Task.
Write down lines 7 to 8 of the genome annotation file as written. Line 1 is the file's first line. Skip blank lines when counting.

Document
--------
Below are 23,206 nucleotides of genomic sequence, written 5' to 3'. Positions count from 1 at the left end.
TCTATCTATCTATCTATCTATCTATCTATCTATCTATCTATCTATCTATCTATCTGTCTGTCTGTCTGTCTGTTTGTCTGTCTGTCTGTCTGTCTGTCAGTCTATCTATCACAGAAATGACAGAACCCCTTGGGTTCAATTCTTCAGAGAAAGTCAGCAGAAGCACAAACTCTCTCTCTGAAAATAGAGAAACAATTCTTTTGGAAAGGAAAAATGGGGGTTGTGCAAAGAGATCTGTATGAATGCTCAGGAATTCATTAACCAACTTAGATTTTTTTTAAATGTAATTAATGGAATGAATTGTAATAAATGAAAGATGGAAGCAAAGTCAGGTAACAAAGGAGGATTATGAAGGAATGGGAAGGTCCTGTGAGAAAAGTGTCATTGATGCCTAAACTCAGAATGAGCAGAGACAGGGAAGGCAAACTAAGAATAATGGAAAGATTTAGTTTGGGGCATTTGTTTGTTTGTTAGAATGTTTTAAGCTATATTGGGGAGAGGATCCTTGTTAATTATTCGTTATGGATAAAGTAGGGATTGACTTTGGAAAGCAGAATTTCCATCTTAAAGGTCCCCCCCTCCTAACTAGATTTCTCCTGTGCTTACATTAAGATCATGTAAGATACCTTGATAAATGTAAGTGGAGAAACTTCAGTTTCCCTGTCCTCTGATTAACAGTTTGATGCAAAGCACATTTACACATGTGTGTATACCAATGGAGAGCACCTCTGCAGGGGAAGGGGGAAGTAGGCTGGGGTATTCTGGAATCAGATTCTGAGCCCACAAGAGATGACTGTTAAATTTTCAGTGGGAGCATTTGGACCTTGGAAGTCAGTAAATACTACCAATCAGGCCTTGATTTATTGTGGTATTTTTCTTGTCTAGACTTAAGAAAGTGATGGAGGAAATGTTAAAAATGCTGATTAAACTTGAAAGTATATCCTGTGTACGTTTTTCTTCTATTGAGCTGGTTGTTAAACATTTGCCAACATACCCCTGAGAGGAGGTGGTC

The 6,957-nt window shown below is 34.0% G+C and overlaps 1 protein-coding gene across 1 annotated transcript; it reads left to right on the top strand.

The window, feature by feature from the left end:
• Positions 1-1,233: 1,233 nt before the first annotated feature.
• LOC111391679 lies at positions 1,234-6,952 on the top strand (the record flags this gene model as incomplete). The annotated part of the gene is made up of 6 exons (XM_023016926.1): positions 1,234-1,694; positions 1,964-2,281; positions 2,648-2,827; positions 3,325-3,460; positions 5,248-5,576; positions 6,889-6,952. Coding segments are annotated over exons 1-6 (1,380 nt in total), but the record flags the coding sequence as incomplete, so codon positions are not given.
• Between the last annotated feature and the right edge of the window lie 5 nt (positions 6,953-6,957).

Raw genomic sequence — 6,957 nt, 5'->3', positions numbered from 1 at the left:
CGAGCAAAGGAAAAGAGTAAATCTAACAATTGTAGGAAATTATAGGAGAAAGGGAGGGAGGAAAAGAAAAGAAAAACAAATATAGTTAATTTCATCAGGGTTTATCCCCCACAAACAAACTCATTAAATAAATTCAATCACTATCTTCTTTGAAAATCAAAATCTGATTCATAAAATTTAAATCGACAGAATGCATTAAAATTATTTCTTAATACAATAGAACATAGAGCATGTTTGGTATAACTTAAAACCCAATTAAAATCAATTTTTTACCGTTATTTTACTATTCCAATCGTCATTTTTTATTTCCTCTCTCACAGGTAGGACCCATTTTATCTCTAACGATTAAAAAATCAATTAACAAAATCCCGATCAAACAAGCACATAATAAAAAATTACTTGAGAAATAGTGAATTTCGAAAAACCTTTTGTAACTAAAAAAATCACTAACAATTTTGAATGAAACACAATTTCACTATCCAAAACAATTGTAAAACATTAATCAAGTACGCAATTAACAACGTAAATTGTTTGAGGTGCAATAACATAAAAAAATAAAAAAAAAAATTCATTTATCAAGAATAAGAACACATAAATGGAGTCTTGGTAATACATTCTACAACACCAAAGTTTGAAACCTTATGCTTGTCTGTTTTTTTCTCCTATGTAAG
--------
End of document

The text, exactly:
• Between the last annotated feature and the right edge of the window lie 5 nt (positions 6,953-6,957).

Raw genomic sequence — 6,957 nt, 5'->3', positions numbered from 1 at the left: